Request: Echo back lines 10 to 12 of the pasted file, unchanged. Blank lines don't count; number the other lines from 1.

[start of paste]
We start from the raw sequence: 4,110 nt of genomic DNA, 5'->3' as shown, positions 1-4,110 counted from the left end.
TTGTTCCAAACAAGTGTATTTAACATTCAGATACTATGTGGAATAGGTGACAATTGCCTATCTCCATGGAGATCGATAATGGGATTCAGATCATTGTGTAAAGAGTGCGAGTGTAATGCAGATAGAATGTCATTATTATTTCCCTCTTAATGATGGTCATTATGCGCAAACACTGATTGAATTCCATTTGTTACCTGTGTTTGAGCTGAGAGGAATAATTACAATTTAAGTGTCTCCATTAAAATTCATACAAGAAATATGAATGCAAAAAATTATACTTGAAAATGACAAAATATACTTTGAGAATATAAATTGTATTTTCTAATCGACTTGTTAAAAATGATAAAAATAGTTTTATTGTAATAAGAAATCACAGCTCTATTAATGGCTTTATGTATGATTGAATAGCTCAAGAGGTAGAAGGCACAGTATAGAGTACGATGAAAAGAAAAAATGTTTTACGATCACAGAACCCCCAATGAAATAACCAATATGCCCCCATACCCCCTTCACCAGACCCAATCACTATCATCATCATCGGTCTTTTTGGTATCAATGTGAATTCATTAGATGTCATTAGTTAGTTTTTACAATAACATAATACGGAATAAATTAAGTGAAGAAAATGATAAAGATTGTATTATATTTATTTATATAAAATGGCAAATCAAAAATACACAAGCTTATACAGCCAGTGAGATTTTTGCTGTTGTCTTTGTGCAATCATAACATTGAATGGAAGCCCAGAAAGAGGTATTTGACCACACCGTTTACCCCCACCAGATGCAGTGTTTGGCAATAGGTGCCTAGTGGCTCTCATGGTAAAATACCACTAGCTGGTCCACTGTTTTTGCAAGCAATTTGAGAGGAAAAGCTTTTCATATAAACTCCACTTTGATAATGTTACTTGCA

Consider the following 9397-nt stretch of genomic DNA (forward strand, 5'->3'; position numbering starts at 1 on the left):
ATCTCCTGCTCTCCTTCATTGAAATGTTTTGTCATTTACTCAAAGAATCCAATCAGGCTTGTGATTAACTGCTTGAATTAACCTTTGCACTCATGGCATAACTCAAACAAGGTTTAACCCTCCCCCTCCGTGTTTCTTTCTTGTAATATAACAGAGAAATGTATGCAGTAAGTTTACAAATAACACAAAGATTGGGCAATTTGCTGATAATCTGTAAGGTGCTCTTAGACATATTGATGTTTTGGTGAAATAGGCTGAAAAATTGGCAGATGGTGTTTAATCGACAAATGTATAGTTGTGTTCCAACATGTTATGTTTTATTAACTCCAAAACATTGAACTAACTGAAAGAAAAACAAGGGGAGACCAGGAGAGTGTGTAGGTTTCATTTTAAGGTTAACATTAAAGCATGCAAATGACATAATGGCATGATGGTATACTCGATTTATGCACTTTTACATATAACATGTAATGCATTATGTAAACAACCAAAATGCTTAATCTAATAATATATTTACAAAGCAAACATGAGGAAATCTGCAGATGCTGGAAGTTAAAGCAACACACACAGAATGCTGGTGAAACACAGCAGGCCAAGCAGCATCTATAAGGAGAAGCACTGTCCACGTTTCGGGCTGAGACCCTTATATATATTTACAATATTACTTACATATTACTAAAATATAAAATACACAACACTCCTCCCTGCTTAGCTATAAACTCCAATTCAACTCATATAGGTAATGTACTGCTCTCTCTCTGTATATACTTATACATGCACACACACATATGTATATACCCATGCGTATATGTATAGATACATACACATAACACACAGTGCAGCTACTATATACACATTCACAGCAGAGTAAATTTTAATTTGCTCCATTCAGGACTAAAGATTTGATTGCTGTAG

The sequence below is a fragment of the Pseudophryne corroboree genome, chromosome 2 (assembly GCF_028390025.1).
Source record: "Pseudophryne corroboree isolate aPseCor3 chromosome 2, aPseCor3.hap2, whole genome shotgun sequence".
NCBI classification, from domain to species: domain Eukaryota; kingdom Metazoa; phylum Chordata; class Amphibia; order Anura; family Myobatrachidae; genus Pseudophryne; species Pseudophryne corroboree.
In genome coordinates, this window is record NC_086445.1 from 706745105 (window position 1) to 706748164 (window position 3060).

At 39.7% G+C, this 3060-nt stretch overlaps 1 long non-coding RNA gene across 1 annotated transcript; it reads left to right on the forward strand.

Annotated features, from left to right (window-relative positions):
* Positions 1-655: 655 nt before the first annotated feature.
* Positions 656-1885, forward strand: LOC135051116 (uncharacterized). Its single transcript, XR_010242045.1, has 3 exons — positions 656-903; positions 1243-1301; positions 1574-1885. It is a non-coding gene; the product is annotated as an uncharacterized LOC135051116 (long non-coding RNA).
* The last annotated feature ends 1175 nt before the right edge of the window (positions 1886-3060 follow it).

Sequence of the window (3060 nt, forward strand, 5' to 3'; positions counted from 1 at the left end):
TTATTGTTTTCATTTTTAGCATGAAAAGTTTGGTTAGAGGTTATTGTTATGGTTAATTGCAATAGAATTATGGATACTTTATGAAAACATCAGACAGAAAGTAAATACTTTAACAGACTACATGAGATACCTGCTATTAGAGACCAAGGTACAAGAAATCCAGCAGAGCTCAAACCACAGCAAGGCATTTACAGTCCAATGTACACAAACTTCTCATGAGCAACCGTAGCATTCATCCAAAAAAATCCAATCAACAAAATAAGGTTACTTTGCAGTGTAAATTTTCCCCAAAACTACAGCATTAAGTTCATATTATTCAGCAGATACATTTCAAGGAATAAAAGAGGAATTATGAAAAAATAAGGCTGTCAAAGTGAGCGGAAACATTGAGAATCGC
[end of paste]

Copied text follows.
Annotated features, from left to right (window-relative positions):
* Positions 1-655: 655 nt before the first annotated feature.
* Positions 656-1885, forward strand: LOC135051116 (uncharacterized). Its single transcript, XR_010242045.1, has 3 exons — positions 656-903; positions 1243-1301; positions 1574-1885. It is a non-coding gene; the product is annotated as an uncharacterized LOC135051116 (long non-coding RNA).